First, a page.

Whether on a plate or on the Cerritos bridge, Robert Duncan McNeill’s return as Voyager pilot and holodeck aficionado Tom Paris was the big draw for Star Trek: Lower Deck’s latest episode. But as ever with this show, the Trek cameos are never really the big deal—it’s how they’re used to say things about Lower Decks’ actual heroes.
In the excellently titled “We’ll Always Have Tom Paris”, McNeill’s brief appearance as the cocky Lieutenant stands somewhere between season one’s brief gag appearances by Q and Miles O’Brien, and Jonathan Frakes’ return as a jazz loving jock Riker over at the U.S.S. Titan. While not quite so major a catalyst for our heroes as Riker’s presence—he’s mainly there for Boimler’s sake—Paris’ presence provides an interesting center for a myriad of plotlines to spin around, ones that, refreshingly, push our Lower Deckers in some interesting new directions. In what spins out to be not just one, but three different plot through lines in one of the series’ most narratively-dense episodes yet, Boimler, Rutherford, Tendi, and Mariner all largely spin off into their own arcs for the episode, a rare feeling for a show that has, at times, struggled to stretch beyond the obvious narrative pairings of Boimler and Mariner, and Tendi and Rutherford. Some of the best moments last season came when those pairings were mixed up (Like Boimler and Tendi in “Much Ado About Boimler”), and it’s much the same case here.
Two of the three arcs are a little more ancillary. Boimler, still trying to adjust to life back on the Cerritos, finds himself searching for a new identity rather literally, when updated security protocols after last season’s Pakled attack mean the ship’s computer doesn’t recognise him, leading him on an appropriately absurd arc that starts with him unable to order lunch from the replicators, to crawling through Jeffries Tubes high on engine fumes as he deseprately tries to find a way to the bridge to get Tom Paris to sign his ‘VOY’ commemorative plate (bless these nerds for canonizing the way fans refer to the Trek shows once again!). Rutherford, meanwhile, is horrified to discover that Lieutenant Shaxx is seemingly alive and well after he perished saving the young Ensign on the season finale, and tries to uncover what he thinks is a sinister coverup about what really happens to Bridge Officers who die in action. While these are both very fun side stories in and of themselves, the bulk of the episode is rightfully given over to the meatiest character work to be found in Tendi and Mariner’s plot.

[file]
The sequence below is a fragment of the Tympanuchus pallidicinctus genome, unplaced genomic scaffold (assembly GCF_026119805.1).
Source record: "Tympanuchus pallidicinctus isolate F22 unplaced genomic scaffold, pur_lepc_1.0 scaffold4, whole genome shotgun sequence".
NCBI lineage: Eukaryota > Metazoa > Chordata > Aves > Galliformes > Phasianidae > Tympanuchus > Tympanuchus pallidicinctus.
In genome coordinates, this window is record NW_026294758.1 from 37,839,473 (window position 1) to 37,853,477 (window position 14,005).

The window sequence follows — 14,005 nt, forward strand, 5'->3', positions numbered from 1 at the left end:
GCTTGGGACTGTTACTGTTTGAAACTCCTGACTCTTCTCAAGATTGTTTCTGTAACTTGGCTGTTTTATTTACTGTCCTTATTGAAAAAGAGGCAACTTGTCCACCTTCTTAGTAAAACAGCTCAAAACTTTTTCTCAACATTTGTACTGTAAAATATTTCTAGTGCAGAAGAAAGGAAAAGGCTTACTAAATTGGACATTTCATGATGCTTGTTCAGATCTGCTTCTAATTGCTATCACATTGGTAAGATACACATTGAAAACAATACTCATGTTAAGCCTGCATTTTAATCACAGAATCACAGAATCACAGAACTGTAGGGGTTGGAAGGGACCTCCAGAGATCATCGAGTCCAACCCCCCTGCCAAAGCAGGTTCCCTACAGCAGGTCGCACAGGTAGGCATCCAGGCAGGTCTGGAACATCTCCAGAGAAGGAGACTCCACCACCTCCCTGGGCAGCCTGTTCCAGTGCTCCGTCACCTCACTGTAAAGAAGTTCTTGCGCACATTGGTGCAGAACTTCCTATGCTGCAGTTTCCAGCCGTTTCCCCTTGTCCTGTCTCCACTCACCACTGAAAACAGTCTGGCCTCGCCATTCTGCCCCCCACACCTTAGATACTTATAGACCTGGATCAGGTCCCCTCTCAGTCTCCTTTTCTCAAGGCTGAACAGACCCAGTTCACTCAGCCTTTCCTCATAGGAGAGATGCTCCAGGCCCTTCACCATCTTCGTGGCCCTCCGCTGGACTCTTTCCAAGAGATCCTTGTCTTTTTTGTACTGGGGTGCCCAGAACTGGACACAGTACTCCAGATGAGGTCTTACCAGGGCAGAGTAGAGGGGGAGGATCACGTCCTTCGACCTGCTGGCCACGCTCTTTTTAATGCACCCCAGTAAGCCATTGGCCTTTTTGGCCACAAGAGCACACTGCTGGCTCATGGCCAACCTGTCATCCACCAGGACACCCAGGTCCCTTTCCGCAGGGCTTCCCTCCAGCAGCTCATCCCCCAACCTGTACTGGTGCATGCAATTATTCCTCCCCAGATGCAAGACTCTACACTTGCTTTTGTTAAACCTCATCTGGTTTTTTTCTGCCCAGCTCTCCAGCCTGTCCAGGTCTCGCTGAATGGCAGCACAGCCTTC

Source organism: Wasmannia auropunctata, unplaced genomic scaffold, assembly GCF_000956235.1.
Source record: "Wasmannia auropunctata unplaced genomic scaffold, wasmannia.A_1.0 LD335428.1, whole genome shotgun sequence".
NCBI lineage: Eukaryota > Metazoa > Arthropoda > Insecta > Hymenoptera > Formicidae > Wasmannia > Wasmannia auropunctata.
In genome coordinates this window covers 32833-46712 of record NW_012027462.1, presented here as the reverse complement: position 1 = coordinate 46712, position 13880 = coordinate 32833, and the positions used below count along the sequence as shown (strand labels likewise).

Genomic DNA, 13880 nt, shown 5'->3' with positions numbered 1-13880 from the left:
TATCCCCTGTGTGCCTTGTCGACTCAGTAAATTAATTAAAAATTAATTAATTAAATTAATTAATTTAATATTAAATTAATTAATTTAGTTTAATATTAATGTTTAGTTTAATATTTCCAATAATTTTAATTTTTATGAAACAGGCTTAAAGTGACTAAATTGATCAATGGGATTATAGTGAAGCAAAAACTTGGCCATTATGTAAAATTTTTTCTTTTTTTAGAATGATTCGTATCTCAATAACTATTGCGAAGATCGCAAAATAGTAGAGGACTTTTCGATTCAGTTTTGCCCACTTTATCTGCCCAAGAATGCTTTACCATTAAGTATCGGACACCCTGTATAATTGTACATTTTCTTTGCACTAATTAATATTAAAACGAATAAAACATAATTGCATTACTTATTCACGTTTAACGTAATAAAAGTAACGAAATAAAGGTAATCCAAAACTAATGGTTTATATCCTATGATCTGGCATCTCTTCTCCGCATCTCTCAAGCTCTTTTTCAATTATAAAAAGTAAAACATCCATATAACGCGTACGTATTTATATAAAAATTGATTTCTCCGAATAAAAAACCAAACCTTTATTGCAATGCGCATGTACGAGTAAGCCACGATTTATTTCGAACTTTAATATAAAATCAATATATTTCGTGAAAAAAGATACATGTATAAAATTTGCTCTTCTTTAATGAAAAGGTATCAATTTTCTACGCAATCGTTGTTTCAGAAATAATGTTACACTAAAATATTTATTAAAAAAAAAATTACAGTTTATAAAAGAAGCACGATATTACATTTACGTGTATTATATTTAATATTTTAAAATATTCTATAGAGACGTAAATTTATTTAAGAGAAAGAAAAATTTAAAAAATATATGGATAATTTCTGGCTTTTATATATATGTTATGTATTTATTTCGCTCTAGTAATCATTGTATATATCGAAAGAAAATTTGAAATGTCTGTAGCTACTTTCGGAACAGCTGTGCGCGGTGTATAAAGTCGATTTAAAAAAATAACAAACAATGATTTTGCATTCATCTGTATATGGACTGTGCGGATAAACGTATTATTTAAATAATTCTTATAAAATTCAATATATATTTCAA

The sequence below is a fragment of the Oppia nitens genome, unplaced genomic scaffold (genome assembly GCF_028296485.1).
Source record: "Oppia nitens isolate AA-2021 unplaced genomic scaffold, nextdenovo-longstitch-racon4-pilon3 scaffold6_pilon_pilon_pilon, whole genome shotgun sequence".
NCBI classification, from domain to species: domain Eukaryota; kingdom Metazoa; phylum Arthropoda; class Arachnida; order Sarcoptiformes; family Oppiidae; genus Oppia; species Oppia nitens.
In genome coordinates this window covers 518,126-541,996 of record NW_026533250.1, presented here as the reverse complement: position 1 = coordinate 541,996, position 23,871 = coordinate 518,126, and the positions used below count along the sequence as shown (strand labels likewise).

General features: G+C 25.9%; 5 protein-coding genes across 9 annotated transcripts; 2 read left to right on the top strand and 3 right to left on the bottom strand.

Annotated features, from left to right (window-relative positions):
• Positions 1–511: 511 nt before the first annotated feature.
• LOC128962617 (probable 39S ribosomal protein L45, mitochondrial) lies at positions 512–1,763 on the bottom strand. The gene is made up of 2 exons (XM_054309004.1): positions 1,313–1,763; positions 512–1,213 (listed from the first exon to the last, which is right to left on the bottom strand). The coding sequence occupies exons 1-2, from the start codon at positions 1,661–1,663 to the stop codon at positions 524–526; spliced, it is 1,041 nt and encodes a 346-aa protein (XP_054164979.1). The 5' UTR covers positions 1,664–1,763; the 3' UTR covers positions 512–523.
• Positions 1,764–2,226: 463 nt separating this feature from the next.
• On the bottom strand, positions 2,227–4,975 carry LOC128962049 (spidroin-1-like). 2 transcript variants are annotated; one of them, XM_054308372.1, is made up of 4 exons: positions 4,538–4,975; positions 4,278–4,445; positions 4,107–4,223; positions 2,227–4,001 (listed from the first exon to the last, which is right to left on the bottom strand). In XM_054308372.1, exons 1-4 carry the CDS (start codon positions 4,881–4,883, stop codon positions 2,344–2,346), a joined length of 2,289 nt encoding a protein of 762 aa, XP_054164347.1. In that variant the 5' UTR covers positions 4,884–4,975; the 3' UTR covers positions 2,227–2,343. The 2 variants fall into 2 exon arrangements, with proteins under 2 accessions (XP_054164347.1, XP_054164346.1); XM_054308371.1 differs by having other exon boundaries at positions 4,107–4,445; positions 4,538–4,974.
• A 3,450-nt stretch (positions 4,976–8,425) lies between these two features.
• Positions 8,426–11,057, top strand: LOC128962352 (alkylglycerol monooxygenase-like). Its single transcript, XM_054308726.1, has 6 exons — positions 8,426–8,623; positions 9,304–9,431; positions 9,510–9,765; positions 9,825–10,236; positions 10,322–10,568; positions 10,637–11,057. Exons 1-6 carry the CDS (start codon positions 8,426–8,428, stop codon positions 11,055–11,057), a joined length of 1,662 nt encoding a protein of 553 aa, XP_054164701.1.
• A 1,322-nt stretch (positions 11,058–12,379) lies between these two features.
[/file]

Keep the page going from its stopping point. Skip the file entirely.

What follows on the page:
After Tendi is passed up for a promotion in Sickbay and tries to get into Doctor T’Ana’s good books by going on a personal errand for her (while she is uh, undergoing the Caitian equivalent of Vulcan Pon Farr, the libido-driving mating season), Mariner decides to tag along, turning Tendi’s mission into a Girl’s trip, as the duo increasingly desperately intone to each other when things inevitably go wrong. And go wrong they do, when the family artifact Tendi is meant to recover gets damaged, flinging the duo on a wild trip between shady starbases and Orion pirate outposts in an attempt to cover up their mistakes. A lesser episode might just stop there on hijinks alone, but Lower Decks thankfully uses the opportunite of thrusting Tendi and Mariner together properly for the first time in a very long while to actually address an issue that has bugged the show for a while: they don’t actually feel like the friends they think they are.
From Tendi’s increasing exasperation with Mariner escalating their trip into the adventure it becomes, to even basic things that the duo realize they don’t know about each other—Mariner can’t even remember that D’Vana is Tendi’s name, jokingly thinking it’s an Orion cultural title—the episode not only gracefully addresses the elephant in the room (that it’s leaned too often on treating Beckett and Boimler and Tendi and Rutherford as separate couples of friends, instead of a cohesive group), but also dives into Tendi’s own backstory a bit more, airing her frustrations as she has tried so desperately hard to be recognized as being more than an Orion, to put aside the cultural stereotypes of her race as piratical seducers to simply be the best Starfleet officer she can be. It’s great stuff, and a great example of the show taking one of its few actual flaws and using it to push its characters, even if it’s to an uncomfortable conclusion like them simply not being the people they thought they were to each other at this point. By the end of the episode at least, Tendi and Mariner actually have more of a bond through 20-odd mintues of character work than they had across the entirety of the first season. Instead of it just being simply stated that they’re friends, because they’re the protagonists of the show, that relationship actually feels earned now.
Maybe it didn’t take Tom Paris showing up to facilitate that growth, but still—it was nice that he was there in the mean time.
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